Writer’s Digest | #Write Better #Characters

I’ve mentioned in other posts how much I rely on email alerts to keep me “in the loop” of what’s going on, not only in my chosen industry, but in the world as well. While I was at a stopping point in the middle of a project, I saw a pattern emerge across my Writer’s Digest email alerts. Between December 2014 and January 2015, the concept of creating and writing better characters must have been circulating the editorial offices pretty heavily. Brian A. Klems gave us two articles (both guest posts by Les Edgerton and Anne Leigh Parrish) on the topic, and Rachel Scheller provided an excerpt from the revised edition of Word Painting by Rebecca McClanahan as a third.

The writing-tip count comes in at 17, Rebecca providing an 11-point list all by herself, leaving Anne and Les a 3-point list a piece. However, each tackles the element of a story’s character from a different angle.

Les Edgerton — This article gives a writer 3 of the best ways to introduce the main character; early on, reminding us that introducing the protagonist efficiently and immediately is a great way to hook the reader. Edgerton suggests keeping physical descriptions to a minimum, characterizing with action, and instilling individuality and depth.

Even though the readers may not need “10 pages of describing hair and eye color, height, weight and all of that kind of mundane detail” the writer may want to explore exactly how their character looks, and they can use and have that information without breaking it down into an RPG character bio right there in the manuscript. I find, in writing that I enjoy, that being able to work this information in creatively is an art and one that leads to fuller, easier-to-visualize prose.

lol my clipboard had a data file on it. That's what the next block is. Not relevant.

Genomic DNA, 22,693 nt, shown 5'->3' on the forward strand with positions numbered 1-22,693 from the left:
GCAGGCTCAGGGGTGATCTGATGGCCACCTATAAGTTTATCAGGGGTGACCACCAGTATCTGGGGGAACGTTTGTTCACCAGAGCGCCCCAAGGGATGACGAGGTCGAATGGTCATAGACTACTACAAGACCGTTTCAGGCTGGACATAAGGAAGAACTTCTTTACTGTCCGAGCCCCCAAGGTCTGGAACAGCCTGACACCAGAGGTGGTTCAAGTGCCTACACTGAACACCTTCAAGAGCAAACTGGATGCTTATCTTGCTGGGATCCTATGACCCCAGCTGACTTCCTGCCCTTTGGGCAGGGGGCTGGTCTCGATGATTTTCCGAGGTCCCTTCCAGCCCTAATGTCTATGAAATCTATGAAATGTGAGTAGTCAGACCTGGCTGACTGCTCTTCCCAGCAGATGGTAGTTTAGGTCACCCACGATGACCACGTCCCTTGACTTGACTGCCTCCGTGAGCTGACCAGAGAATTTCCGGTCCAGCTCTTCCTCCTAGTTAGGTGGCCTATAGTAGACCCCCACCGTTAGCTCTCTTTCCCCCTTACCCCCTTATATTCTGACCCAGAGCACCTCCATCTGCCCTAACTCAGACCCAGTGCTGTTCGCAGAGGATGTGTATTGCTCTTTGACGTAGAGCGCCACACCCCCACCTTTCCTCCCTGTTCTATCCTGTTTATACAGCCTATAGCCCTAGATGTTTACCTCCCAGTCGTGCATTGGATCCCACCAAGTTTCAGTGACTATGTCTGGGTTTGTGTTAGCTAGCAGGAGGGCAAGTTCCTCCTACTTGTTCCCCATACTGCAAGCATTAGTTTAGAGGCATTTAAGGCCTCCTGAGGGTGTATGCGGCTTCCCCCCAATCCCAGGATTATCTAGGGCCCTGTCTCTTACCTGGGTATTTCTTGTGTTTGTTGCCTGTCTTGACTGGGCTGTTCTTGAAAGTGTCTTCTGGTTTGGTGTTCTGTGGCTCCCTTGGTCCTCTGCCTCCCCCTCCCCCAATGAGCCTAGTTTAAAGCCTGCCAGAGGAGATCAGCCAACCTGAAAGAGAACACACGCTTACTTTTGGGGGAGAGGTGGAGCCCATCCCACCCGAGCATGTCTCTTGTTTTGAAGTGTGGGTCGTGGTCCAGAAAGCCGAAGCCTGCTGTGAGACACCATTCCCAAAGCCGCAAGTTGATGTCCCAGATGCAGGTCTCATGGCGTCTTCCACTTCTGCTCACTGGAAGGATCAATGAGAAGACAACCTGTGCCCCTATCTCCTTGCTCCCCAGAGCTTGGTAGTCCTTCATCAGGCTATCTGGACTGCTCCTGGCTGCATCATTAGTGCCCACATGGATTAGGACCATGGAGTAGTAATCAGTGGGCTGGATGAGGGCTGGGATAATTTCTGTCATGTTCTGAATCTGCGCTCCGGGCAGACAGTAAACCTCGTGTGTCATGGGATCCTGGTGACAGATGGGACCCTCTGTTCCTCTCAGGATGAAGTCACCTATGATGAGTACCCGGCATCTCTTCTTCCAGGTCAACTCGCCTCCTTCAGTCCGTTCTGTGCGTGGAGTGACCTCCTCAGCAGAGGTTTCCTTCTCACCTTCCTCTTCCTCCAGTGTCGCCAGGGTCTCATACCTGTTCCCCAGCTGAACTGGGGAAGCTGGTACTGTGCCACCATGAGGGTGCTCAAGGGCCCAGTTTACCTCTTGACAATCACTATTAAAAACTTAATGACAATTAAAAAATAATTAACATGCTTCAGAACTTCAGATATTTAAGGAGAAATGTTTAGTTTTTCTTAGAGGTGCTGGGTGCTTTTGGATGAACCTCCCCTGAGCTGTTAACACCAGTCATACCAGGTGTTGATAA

Anne Leigh Parrish — This article gives a writer 3 steps to writing a plausible character, protagonist or supporting. Because there are plenty of things to consider when creating a fictional world, like “setting, plot, pacing, voice, imagery and so on”, it is important to remember that characters are an important part of the plot, too, and if they are weak your story could fall flat.

Keep in mind, a character doesn’t have to be nice, or moral, or a pillar of the community. Decent people with no flaws or vices don’t usually make for the most interesting reading. But nor can a character be all bad, with no redeeming traits. In other words, a character has to possess one essential element: complexity.

Parrish elaborates by stating that you should know what makes your character tick and don’t hide it under a bushel . . . essentially. The reader needs to be able to discern what drives your character, otherwise he or she won’t really be able to connect. Parrish suggests highlighting your character’s motivation, physical description (she agrees with Edgerton, that minimal is best except to highlight what stands out and makes the character unique), and personal idiosyncrasies will make them readable and memorable.

Rebecca McClanahan — In the 11-point list, Rebecca shares with writers the secrets to writing an effective character description. This would probably tie in to that RPG character bio template I linked to above, but, again, not as detailed. Six of the 11 secrets focus on how detailed (or not!) to be when presenting your characters to your readers. The other secrets focus on putting your characters in action, using active language to provide descriptions, and giving them props to show the reader who your character is.

Descriptions and walking the perfect tightrope when writing them seems to be the overarching theme here. You want your readers to connect with your characters and if you stick to the “all-points-bulletin” approach you run the risk of losing your readers to mere boredom.

This is where the axiom, “show; don’t tell” would definitely come into play. Don’t just tell us your character is using a cell phone and communicating. Think about who the character is talking to and how; why is that person trying to contact your character; is your character hiding out and about to be found? Providing context, which is what I think each of these writers is trying to say, is the best way to take your character from two dimensions to three.

Advertisements